Using A Third Party Debt Order

In this article we provide an overview and a summary of the benefits of Third Party Debt Orders following an increase in our own success rates by utilising this method of enforcement.

Generally speaking, Third Party Debt Orders are one of the least used methods of enforcement of a Judgment Debt. However, we are seeing an increase in our success rates by using this method of enforcement.

What is a Third Party Debt Order?

A Third Party Debt Order (“TPDO”) recovers funds by freezing and then seizing money owed to the debtor by a third party (usually a bank or building society) to contribute or settle the judgment debt.

The application is most commonly made against a bank and you only need to know the name of the bank, although it does assist if you know the account details.  The bank has a duty to search their records for all accounts held in the debtor’s name (as named on the Judgment) so it may be that the debtor will have more than one account that the Order can be used against.

Following an application to court for a TPDO, an interim TPDO will be issued and served upon the third party listing a date for a hearing. Once served, the third party is required to disclose the sum which it solely owes to the judgment debtor within seven days and freeze the debtor’s account(s) to cover all monies to the value of the judgment plus the fixed legal costs of the application. Due to the difficulties this causes, especially to a business, this often results in immediate payment being made by the debtor from other sources so the freezing Order can be lifted.

A crucial aspect to consider when making this application is timing as the entity receiving the Court Order can only freeze any money owed to the debtor on the day it receives the Order, therefore if you know a particular date when the debtor is likely to receive money (for example wages into their bank account or payment from another source) it would be more effective to submit the application in good time prior to that date so it can be served on the bank on the day the money is due to go into the debtor’s account.

The key is to ensure that you obtain and keep up-to-date records of your customer’s bank account / building society details, which will be very important in making the Application. Alternatively, the information may be obtained under a separate Order to Obtain Information, followed by an immediate Application into Court following questioning.

Service of the TPDO

The interim TPDO must be served on different parties, at different times:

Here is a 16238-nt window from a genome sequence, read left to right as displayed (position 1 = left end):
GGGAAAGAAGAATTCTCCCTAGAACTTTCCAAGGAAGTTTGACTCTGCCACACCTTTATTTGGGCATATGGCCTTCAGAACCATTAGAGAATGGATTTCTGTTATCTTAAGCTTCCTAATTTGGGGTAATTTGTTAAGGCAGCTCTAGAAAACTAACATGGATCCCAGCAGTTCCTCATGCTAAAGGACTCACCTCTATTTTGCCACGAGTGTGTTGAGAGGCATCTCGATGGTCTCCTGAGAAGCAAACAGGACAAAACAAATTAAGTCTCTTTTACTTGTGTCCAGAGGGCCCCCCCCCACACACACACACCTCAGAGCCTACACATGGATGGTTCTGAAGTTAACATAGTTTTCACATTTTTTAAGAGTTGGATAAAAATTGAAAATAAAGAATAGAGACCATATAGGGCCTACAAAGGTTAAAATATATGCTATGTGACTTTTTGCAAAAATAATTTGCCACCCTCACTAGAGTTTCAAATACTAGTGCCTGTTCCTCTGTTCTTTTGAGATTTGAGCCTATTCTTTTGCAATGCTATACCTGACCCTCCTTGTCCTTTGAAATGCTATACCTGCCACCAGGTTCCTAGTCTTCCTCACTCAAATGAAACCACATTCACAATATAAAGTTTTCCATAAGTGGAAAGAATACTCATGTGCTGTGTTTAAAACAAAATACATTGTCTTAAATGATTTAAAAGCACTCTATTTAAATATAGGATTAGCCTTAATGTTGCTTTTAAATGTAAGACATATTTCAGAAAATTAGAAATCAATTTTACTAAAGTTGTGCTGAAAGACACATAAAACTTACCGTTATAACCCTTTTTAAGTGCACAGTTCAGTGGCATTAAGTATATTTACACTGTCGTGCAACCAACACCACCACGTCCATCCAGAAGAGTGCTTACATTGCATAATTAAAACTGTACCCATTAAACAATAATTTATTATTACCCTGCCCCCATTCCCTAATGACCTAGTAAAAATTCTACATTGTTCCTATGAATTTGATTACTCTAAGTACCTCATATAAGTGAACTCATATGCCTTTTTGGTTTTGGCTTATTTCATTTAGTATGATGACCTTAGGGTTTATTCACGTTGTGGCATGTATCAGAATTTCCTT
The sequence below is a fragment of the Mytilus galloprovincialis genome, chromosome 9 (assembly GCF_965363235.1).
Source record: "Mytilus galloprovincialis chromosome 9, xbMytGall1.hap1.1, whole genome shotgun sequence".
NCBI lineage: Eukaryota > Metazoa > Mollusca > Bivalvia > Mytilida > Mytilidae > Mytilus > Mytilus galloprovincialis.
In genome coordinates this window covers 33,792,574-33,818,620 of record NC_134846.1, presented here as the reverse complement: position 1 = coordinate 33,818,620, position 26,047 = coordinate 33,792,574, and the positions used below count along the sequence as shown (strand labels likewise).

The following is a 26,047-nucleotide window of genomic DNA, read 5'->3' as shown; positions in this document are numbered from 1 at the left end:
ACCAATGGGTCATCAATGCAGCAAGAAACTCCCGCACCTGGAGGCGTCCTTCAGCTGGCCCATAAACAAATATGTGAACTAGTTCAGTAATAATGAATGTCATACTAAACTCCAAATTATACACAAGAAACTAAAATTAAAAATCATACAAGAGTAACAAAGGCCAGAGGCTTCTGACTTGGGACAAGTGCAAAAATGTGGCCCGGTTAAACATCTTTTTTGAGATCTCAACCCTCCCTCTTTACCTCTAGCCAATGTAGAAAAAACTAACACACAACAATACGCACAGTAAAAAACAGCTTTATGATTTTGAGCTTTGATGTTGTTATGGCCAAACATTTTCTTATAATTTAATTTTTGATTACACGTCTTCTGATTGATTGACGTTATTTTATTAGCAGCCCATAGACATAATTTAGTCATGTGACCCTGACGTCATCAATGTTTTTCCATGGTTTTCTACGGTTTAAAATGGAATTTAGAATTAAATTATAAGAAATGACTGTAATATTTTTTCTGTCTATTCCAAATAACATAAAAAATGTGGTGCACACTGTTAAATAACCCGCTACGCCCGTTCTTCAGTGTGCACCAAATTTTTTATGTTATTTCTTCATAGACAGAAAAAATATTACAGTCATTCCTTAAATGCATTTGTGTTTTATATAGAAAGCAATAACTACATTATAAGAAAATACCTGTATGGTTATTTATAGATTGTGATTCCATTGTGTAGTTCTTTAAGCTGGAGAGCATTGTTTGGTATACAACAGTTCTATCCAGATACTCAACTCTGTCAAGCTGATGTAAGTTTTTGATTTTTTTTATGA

Third Party (i.e. bank/building society) – must be served not less than 21 days before the date fixed for the hearing

Judgment debtor – not less than seven days after a copy has been served on the third party but a minimum of seven days before the date of the hearing.

Certificates of service must also be filed not less than the two days before the hearing.

If the third party is a bank upon receipt of the order, they must not pay the Judgment debtor any sum exceeding the Judgment debt, unless a Hardship Order is made. If the third party fails to deal with the Interim and secure the sums owing to the debtor, it risks the Final Order being made in any event and being ordered to pay the required sum. Where funds are available, and subject to the Final Order being granted at Hearing, the Third Party must pay the Judgment creditor the money it holds.

This is a relatively inexpensive way of enforcing a Judgment debt which, in the right circumstances, can be very effective, timing however, is critical.

What type of ‘debt’ can be attached?

  • Money held in a debtor’s bank account.
  • Rent due to a debtor.
  • Joint Judgment against a joint account (e.g. partnerships).
  • Executors and Personal Representatives.
  • Bills of exchange before maturity.

What type of “Debt” cannot be attached?

  • Wages (see Attachment of Earnings Orders instead).
  • Debts due from the Crown.
  • Assigned debts.
  • Debts recoverable out of jurisdiction.
  • Debts owed from joint bank accounts where all parties are not Judgment debtors.

Summary of the key benefits of a TPDO

  • Costs effective process.
  • Money in the debtors account is frozen and seized to pay your judgment.
  • Freezing the account may be enough to get debtors to pay voluntarily.
  • Can be used alongside other enforcement methods (e.g. securing via Charging Order).
  • It is a quick and forceful method of ensuring payment.

If you have any questions about TPDOs or would like to know how the debt recovery team could help you, please contact Greenhalgh Kerr on 0333 200 5200.

Lauren Ryan